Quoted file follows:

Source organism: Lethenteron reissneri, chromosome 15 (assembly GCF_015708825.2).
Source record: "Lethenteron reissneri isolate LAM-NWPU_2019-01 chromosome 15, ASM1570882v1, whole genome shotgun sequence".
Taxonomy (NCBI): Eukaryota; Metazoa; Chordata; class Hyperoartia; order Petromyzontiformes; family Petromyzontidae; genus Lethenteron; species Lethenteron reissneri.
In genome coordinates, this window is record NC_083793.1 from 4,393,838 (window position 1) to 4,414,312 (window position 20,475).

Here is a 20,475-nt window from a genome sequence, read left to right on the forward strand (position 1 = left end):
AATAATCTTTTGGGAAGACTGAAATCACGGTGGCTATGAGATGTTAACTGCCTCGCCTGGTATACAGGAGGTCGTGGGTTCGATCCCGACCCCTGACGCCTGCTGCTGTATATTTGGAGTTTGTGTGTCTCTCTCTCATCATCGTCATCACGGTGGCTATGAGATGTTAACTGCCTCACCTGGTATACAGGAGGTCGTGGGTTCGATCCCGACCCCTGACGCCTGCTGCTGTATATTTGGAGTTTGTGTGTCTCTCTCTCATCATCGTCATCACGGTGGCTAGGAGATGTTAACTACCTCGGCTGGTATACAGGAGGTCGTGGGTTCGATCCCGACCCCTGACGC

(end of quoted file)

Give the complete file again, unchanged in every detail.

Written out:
Source organism: Lethenteron reissneri, chromosome 15 (assembly GCF_015708825.2).
Source record: "Lethenteron reissneri isolate LAM-NWPU_2019-01 chromosome 15, ASM1570882v1, whole genome shotgun sequence".
Taxonomy (NCBI): Eukaryota; Metazoa; Chordata; class Hyperoartia; order Petromyzontiformes; family Petromyzontidae; genus Lethenteron; species Lethenteron reissneri.
In genome coordinates, this window is record NC_083793.1 from 4,393,838 (window position 1) to 4,414,312 (window position 20,475).

Here is a 20,475-nt window from a genome sequence, read left to right on the forward strand (position 1 = left end):
AATAATCTTTTGGGAAGACTGAAATCACGGTGGCTATGAGATGTTAACTGCCTCGCCTGGTATACAGGAGGTCGTGGGTTCGATCCCGACCCCTGACGCCTGCTGCTGTATATTTGGAGTTTGTGTGTCTCTCTCTCATCATCGTCATCACGGTGGCTATGAGATGTTAACTGCCTCACCTGGTATACAGGAGGTCGTGGGTTCGATCCCGACCCCTGACGCCTGCTGCTGTATATTTGGAGTTTGTGTGTCTCTCTCTCATCATCGTCATCACGGTGGCTAGGAGATGTTAACTACCTCGGCTGGTATACAGGAGGTCGTGGGTTCGATCCCGACCCCTGACGC